U.S. Supreme Court
The Civilta and the Restless, 103 U.S. 699 (1880)
The Civilta and the Restless
103 U.S. 699
1. A steam tug making between seven and eight knots an hour was towing a ship by a hawser leading astern two hundred and seventy feet. The course which they were sailing crossed that of a schooner moving at the rate of from two to three knots an hour at a point just ahead of the tug, or between her and the ship. The schooner had a competent man at her wheel and a lookout, both of whom did their duty faithfully. Her lights were properly set and brightly burning, and she kept her course about northeast. There was a pilot upon the ship, to whose orders the tug was subject. He, however, gave none. The tug did not slow her engine until the schooner was up to her, nor stop it until the schooner was about to strike the hawser. The course of the tug and the ship had then been changed about a point to the south. The ship struck the schooner on her port side, at about the fore-rigging, and sank her. Held that the ship and the tug, being in contemplation of law but one vessel under steam, were bound to keep out of the way of the schooner, and are liable for the damages which she sustained.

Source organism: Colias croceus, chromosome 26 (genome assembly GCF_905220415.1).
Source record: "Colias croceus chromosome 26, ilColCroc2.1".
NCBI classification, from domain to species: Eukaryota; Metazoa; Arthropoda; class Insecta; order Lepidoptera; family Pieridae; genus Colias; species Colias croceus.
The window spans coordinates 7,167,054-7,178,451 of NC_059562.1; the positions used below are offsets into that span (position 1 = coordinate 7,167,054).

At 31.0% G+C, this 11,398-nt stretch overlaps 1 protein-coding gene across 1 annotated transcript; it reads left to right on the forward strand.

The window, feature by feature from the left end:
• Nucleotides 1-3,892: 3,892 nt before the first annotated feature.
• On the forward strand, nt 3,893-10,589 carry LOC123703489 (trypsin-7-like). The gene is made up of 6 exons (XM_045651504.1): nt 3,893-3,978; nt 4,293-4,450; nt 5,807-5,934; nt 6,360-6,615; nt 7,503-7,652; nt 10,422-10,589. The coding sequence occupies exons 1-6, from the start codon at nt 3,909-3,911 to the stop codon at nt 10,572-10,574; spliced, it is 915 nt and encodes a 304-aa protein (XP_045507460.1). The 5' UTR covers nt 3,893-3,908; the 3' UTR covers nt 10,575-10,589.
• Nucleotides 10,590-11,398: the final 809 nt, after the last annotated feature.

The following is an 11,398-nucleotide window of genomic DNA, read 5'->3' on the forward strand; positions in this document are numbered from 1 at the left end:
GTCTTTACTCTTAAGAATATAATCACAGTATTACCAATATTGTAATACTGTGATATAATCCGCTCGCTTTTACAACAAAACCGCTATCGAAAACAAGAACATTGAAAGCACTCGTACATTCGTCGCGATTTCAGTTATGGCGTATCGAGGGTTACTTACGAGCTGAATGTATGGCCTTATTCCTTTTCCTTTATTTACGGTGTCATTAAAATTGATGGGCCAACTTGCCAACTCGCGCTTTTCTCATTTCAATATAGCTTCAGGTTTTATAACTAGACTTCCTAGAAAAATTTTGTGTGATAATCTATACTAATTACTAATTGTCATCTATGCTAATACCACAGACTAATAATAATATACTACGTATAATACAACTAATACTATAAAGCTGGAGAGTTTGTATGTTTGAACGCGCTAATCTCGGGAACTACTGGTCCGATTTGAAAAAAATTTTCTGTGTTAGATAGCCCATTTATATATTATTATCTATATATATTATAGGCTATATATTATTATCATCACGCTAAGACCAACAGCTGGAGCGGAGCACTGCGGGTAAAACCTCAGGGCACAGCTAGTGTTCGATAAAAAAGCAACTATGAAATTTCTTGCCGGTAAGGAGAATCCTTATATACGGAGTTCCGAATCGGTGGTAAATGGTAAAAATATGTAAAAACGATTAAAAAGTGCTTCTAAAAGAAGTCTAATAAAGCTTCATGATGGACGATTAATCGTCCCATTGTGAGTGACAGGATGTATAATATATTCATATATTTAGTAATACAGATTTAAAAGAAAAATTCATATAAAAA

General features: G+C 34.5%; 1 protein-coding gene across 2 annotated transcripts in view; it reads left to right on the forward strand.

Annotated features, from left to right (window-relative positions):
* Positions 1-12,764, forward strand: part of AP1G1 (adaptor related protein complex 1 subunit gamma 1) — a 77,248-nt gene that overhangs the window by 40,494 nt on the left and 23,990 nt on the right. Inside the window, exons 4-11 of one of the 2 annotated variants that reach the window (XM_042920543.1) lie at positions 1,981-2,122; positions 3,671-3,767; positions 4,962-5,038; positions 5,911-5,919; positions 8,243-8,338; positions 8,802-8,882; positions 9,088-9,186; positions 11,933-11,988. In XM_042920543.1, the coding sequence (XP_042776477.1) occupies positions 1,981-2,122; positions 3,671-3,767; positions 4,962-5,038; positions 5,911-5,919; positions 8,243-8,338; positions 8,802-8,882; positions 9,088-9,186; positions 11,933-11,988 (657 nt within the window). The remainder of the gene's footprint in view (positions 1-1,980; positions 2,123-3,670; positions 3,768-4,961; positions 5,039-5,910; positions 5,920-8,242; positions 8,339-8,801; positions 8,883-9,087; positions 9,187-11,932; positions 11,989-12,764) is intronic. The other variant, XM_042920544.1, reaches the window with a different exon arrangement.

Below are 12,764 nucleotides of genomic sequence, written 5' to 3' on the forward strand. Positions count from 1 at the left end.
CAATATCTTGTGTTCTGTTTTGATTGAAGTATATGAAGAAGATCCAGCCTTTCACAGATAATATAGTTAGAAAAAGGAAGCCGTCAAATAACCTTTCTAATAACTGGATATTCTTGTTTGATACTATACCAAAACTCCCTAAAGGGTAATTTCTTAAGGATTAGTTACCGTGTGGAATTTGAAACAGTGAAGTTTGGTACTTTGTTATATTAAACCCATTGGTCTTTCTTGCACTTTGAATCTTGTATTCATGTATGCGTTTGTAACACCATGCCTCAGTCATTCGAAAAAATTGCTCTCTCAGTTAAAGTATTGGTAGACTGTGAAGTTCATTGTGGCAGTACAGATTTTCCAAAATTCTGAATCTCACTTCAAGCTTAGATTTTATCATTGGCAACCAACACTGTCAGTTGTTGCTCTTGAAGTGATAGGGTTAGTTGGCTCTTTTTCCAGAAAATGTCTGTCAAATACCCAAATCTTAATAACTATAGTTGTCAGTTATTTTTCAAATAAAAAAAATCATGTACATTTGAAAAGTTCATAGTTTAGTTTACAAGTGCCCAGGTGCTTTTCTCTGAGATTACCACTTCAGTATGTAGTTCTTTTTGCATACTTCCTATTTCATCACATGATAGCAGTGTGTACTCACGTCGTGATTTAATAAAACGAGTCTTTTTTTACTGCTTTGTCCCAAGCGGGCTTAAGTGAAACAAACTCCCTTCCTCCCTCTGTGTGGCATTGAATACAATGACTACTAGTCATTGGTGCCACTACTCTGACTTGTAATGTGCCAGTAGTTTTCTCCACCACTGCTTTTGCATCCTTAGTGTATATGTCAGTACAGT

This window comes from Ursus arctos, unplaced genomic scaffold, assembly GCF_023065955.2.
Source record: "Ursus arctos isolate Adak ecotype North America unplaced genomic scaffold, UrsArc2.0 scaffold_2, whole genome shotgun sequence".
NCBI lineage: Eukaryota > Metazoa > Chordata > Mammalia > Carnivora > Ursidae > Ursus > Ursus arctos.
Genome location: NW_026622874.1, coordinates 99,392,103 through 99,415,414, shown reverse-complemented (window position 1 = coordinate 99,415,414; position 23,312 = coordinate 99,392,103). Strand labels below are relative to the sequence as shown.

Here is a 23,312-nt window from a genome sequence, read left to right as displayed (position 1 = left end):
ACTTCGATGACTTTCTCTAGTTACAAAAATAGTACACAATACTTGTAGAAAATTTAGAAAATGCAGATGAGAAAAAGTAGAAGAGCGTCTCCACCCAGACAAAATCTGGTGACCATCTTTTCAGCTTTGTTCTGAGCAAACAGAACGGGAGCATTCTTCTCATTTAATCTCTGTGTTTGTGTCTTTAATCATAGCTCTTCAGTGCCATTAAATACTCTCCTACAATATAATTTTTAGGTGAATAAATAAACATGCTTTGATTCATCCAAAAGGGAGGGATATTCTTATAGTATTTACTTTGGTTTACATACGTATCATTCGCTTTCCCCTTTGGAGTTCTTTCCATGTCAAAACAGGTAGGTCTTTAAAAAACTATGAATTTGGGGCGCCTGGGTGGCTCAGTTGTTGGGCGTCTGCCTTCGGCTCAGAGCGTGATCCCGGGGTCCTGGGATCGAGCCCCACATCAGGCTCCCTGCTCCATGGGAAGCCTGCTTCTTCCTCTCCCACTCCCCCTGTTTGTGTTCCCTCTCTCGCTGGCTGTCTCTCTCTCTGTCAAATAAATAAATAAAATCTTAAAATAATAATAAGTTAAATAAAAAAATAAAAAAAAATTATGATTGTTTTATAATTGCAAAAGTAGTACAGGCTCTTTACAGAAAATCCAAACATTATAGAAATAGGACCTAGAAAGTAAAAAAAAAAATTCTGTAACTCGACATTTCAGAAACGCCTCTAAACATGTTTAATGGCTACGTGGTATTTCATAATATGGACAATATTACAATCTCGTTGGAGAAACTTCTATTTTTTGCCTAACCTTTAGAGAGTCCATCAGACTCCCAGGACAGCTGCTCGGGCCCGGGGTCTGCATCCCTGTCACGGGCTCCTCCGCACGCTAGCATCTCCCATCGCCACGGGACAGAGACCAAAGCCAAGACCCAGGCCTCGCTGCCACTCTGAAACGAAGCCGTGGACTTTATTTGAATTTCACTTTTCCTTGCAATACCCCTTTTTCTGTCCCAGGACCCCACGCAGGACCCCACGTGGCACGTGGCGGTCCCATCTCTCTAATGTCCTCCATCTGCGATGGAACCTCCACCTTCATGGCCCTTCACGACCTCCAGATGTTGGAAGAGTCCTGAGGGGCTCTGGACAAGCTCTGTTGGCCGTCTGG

2. The form of decree sanctioned in The Alabama and the Gamecock, 92 U. S. 695, approved.
The facts are stated in the opinion of the Court.